Out of the Shadows and Symbols unto Truth: A reflection for the start of Advent

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Out of the Shadows and Symbols unto Truth: A reflection for the start of Advent

By Rev. Daniel Pratt Morris-Chapman

Darkness. Dark when you get up. Dark when you get home. This is my earliest recollection of the Advent season which, in Europe, intersects with the winter solstice. There are even places, in the far north, where the sun barely rises at all. Life is cloaked in shadow and day feels like night.

In a way, these memories signify my spiritual state at the time. Though I believed in God, I presumed he was far, far away. I didn’t know Jesus and I certainly didn’t understand my place in the world. Our lives are animated by meaning and purpose. It is a horrible feeling not to know who you are. As the Northern Hemisphere shivers without the sun, so our souls perish without the light of Christ. 

At Advent, we reflect upon Jesus’ birth in Bethlehem, where God became a human being. However, we are also encouraged to reflect upon God’s reign and purpose in our lives. If we accept Jesus’ death and resurrection, if we embrace Him as our Lord and Saviour, “We are no longer … in the region of shadows: we have the true Saviour set before us” (Newman, “Parochial and Plain Sermons,” V:30). God knows and calls us by name. “We have a purpose, to be Holy, as Christ is Holy.”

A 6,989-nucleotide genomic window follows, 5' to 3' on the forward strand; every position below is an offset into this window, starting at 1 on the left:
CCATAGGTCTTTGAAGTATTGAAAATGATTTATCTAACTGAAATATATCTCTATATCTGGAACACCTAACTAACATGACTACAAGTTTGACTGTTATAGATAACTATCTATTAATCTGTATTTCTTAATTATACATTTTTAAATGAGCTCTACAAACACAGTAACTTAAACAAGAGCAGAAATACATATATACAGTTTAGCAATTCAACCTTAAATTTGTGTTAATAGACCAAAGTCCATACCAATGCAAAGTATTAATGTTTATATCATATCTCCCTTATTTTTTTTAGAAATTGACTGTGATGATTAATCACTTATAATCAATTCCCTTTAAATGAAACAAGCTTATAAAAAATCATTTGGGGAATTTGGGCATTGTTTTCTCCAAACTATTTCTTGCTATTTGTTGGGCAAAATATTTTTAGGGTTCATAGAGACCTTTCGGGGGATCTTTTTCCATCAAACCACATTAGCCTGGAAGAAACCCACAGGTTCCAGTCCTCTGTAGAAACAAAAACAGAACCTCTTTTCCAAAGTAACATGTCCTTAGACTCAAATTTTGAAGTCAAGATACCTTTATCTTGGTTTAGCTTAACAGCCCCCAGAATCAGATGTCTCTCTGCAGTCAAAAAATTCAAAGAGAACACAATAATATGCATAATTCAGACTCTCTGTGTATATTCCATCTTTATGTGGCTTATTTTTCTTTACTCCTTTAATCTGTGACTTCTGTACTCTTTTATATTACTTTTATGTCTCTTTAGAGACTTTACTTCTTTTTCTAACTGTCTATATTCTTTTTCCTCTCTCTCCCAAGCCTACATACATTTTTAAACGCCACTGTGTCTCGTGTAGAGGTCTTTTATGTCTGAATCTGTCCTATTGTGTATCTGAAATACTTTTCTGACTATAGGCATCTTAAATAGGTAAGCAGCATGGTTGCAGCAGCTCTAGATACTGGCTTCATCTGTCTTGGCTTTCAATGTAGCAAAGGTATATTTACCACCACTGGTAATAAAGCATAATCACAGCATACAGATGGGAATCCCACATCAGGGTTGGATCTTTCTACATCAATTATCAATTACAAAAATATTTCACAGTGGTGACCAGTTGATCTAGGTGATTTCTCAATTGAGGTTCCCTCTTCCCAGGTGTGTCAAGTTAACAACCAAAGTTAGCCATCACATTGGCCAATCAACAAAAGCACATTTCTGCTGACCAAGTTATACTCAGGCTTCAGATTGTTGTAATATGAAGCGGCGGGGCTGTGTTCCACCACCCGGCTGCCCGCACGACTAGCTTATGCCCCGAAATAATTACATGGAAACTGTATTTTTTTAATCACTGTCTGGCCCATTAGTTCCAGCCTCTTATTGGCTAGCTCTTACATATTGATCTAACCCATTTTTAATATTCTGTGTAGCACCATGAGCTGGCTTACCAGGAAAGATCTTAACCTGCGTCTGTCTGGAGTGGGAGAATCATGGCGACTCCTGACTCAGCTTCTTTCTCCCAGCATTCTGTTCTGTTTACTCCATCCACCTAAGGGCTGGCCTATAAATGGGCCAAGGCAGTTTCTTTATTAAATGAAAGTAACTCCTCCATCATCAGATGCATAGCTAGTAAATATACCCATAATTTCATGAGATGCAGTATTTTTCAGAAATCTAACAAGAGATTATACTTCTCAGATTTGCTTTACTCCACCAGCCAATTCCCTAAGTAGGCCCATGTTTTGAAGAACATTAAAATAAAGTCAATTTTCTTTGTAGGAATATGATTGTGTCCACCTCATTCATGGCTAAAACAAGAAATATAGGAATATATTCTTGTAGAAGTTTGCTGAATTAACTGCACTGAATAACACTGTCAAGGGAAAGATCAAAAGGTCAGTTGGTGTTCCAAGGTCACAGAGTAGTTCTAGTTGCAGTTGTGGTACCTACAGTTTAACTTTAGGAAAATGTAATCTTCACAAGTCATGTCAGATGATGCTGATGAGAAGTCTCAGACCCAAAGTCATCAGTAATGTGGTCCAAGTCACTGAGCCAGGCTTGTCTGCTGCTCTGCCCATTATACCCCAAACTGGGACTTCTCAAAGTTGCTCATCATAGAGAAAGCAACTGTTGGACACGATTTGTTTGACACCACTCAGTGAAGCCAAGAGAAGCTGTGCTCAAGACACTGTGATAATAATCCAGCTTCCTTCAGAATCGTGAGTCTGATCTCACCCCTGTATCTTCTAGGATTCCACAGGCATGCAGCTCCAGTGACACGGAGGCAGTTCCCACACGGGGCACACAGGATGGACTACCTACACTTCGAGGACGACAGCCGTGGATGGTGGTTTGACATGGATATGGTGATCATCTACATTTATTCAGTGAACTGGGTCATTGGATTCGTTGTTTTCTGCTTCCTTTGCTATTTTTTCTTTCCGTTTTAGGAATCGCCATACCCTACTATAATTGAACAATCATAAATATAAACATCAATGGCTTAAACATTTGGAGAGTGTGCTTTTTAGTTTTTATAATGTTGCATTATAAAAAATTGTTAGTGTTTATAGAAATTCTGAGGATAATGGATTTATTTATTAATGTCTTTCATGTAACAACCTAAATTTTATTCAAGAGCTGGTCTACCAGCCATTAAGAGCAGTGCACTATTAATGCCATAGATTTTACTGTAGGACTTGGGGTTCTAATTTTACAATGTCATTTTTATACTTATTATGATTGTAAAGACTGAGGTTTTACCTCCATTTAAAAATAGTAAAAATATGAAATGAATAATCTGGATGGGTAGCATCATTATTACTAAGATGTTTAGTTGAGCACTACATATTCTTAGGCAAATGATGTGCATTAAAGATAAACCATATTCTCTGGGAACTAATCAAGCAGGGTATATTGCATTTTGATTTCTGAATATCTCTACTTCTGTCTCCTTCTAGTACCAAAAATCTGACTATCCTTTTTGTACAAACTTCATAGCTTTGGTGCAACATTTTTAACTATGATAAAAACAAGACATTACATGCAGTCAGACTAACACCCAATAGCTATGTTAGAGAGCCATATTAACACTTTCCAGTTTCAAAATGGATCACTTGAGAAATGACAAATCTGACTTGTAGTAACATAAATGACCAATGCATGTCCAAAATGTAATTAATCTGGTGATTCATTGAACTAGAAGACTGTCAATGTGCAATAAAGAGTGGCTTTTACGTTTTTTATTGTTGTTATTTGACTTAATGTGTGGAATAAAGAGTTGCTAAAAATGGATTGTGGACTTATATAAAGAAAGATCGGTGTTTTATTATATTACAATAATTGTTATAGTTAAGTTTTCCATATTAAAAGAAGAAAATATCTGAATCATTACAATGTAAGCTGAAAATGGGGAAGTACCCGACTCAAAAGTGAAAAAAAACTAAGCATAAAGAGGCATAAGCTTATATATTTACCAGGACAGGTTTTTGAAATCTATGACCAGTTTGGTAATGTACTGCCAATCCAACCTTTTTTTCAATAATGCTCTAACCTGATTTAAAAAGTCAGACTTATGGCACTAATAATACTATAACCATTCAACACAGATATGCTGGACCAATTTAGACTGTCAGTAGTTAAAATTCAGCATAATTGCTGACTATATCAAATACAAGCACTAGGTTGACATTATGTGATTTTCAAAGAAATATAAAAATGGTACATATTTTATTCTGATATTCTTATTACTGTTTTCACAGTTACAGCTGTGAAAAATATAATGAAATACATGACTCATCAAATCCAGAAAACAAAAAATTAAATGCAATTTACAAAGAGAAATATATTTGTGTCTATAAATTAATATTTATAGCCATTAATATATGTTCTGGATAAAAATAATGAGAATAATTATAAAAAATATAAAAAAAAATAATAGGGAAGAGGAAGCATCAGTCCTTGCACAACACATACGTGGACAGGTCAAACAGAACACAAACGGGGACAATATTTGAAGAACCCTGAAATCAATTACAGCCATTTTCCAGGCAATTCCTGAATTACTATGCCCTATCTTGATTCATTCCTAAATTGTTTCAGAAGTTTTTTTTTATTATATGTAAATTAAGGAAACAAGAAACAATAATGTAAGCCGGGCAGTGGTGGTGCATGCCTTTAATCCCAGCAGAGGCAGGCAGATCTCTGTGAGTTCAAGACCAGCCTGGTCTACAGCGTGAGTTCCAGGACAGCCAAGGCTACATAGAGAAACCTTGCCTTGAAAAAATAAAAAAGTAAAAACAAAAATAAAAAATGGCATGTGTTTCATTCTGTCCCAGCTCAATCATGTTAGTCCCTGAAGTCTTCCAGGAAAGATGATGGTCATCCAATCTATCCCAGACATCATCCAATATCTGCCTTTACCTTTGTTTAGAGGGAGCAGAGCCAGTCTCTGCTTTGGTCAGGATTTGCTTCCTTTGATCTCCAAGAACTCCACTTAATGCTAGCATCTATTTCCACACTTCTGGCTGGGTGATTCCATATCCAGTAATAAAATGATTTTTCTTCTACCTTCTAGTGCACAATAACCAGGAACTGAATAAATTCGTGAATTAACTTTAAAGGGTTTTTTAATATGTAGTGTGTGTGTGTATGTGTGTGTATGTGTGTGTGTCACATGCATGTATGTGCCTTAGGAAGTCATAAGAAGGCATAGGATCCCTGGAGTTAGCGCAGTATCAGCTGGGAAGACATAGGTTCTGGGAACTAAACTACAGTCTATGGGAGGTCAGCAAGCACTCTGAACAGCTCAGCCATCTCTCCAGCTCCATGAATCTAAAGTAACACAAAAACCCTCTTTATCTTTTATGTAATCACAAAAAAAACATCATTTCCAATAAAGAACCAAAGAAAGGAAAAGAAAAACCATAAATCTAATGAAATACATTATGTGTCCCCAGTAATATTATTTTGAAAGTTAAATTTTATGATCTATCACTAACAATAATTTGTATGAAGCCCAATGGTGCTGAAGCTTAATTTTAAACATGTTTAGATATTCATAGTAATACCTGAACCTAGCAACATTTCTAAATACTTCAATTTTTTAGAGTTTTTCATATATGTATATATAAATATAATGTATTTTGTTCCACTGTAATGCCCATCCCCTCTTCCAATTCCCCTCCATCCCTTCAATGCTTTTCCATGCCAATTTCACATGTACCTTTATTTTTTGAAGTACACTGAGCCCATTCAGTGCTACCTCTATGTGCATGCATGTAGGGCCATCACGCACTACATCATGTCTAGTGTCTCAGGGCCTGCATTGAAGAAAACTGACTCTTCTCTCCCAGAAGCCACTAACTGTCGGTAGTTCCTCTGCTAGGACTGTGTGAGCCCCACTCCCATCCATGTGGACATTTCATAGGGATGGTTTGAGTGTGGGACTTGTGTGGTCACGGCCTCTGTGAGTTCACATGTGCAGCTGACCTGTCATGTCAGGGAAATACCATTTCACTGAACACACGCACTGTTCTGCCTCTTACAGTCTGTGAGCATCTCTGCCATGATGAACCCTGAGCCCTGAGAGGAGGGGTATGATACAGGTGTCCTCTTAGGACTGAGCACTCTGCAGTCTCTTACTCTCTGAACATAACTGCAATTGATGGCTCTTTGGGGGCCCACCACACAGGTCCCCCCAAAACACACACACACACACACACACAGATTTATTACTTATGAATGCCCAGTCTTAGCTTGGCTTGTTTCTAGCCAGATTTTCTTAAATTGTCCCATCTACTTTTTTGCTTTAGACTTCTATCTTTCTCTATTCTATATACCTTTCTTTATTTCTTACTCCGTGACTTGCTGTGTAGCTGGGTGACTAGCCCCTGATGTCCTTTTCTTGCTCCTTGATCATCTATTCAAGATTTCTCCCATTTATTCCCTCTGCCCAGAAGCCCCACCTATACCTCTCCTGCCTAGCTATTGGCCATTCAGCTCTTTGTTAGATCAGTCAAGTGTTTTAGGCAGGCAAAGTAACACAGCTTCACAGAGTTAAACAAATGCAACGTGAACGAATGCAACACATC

We also have a particular vocation: “to do something or to be something for which no one else is created” (Newman, “Meditations and Devotions,” 300-301).

If we embrace the Light of the world, Christ’s particular calling upon our life will be revealed and we will move “out of the shadows” and into the truth. This Advent, as we anticipate the Second Coming, when Jesus will come as Lord and ruler of all, let us remember that we do have a purpose: “to be Holy, as Christ is Holy” (ibid.).

Rev. Daniel Pratt Morris-Chapman is the minister of Ponte Sant’Angelo Methodist Church and interim director for the Methodist Ecumenical Centre in Rome. A presbyter of the Methodist Church in Britain, Rev. Morris-Chapman arrived in Rome with his wife, Grace, and their three children this past summer. He is also a scholar of St. John Henry Newman.

(Photo courtesy of Rev. Daniel Pratt Morris-Chapman)

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